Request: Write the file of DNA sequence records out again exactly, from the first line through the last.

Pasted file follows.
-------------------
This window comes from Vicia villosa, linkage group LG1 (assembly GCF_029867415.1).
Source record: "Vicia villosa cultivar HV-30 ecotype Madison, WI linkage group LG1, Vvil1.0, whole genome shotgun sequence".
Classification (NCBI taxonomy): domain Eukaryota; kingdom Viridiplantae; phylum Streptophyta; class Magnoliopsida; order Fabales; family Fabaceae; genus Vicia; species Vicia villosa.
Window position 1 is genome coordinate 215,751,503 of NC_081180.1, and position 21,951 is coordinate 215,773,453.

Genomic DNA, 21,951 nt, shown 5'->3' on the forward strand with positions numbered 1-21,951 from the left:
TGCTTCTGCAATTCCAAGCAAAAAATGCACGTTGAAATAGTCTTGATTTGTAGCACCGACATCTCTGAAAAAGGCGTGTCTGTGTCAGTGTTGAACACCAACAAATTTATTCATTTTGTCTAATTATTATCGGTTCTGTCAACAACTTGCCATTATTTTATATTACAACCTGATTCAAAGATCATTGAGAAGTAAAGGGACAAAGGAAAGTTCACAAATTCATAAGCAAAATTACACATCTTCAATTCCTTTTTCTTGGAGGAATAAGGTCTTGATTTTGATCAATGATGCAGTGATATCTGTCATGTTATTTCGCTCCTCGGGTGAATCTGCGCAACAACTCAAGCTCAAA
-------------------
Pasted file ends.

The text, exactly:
This window comes from Vicia villosa, linkage group LG1 (assembly GCF_029867415.1).
Source record: "Vicia villosa cultivar HV-30 ecotype Madison, WI linkage group LG1, Vvil1.0, whole genome shotgun sequence".
Classification (NCBI taxonomy): domain Eukaryota; kingdom Viridiplantae; phylum Streptophyta; class Magnoliopsida; order Fabales; family Fabaceae; genus Vicia; species Vicia villosa.
Window position 1 is genome coordinate 215,751,503 of NC_081180.1, and position 21,951 is coordinate 215,773,453.

Genomic DNA, 21,951 nt, shown 5'->3' on the forward strand with positions numbered 1-21,951 from the left:
TGCTTCTGCAATTCCAAGCAAAAAATGCACGTTGAAATAGTCTTGATTTGTAGCACCGACATCTCTGAAAAAGGCGTGTCTGTGTCAGTGTTGAACACCAACAAATTTATTCATTTTGTCTAATTATTATCGGTTCTGTCAACAACTTGCCATTATTTTATATTACAACCTGATTCAAAGATCATTGAGAAGTAAAGGGACAAAGGAAAGTTCACAAATTCATAAGCAAAATTACACATCTTCAATTCCTTTTTCTTGGAGGAATAAGGTCTTGATTTTGATCAATGATGCAGTGATATCTGTCATGTTATTTCGCTCCTCGGGTGAATCTGCGCAACAACTCAAGCTCAAA